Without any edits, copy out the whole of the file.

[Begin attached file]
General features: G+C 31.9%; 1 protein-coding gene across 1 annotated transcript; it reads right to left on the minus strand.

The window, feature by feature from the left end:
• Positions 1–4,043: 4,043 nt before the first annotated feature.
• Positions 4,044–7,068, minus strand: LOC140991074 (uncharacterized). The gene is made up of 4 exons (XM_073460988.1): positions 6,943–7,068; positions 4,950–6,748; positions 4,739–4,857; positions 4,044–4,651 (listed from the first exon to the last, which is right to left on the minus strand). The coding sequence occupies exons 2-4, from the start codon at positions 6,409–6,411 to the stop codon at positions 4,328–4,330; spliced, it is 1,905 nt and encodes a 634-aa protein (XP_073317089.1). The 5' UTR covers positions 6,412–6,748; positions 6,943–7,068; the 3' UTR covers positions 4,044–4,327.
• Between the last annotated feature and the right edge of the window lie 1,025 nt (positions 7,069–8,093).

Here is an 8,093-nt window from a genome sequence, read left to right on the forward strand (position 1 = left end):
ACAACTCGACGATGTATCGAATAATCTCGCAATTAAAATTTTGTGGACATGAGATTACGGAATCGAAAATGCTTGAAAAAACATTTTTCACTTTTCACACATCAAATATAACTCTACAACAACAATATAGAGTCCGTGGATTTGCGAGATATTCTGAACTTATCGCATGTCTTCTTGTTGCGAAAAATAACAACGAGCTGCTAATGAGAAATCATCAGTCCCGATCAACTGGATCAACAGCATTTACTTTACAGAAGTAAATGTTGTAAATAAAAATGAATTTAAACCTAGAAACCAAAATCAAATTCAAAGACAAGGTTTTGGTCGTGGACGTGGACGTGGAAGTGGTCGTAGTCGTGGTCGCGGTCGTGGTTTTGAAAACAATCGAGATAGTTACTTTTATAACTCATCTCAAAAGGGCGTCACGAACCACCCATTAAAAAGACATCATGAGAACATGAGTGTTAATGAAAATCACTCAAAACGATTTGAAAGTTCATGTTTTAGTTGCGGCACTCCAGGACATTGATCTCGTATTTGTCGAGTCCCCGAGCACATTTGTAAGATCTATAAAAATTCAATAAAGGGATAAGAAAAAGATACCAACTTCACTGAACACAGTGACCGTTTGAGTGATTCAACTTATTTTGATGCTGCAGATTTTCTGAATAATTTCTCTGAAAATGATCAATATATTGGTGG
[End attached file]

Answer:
General features: G+C 31.9%; 1 protein-coding gene across 1 annotated transcript; it reads right to left on the minus strand.

The window, feature by feature from the left end:
• Positions 1–4,043: 4,043 nt before the first annotated feature.
• Positions 4,044–7,068, minus strand: LOC140991074 (uncharacterized). The gene is made up of 4 exons (XM_073460988.1): positions 6,943–7,068; positions 4,950–6,748; positions 4,739–4,857; positions 4,044–4,651 (listed from the first exon to the last, which is right to left on the minus strand). The coding sequence occupies exons 2-4, from the start codon at positions 6,409–6,411 to the stop codon at positions 4,328–4,330; spliced, it is 1,905 nt and encodes a 634-aa protein (XP_073317089.1). The 5' UTR covers positions 6,412–6,748; positions 6,943–7,068; the 3' UTR covers positions 4,044–4,327.
• Between the last annotated feature and the right edge of the window lie 1,025 nt (positions 7,069–8,093).

Here is an 8,093-nt window from a genome sequence, read left to right on the forward strand (position 1 = left end):
ACAACTCGACGATGTATCGAATAATCTCGCAATTAAAATTTTGTGGACATGAGATTACGGAATCGAAAATGCTTGAAAAAACATTTTTCACTTTTCACACATCAAATATAACTCTACAACAACAATATAGAGTCCGTGGATTTGCGAGATATTCTGAACTTATCGCATGTCTTCTTGTTGCGAAAAATAACAACGAGCTGCTAATGAGAAATCATCAGTCCCGATCAACTGGATCAACAGCATTTACTTTACAGAAGTAAATGTTGTAAATAAAAATGAATTTAAACCTAGAAACCAAAATCAAATTCAAAGACAAGGTTTTGGTCGTGGACGTGGACGTGGAAGTGGTCGTAGTCGTGGTCGCGGTCGTGGTTTTGAAAACAATCGAGATAGTTACTTTTATAACTCATCTCAAAAGGGCGTCACGAACCACCCATTAAAAAGACATCATGAGAACATGAGTGTTAATGAAAATCACTCAAAACGATTTGAAAGTTCATGTTTTAGTTGCGGCACTCCAGGACATTGATCTCGTATTTGTCGAGTCCCCGAGCACATTTGTAAGATCTATAAAAATTCAATAAAGGGATAAGAAAAAGATACCAACTTCACTGAACACAGTGACCGTTTGAGTGATTCAACTTATTTTGATGCTGCAGATTTTCTGAATAATTTCTCTGAAAATGATCAATATATTGGTGG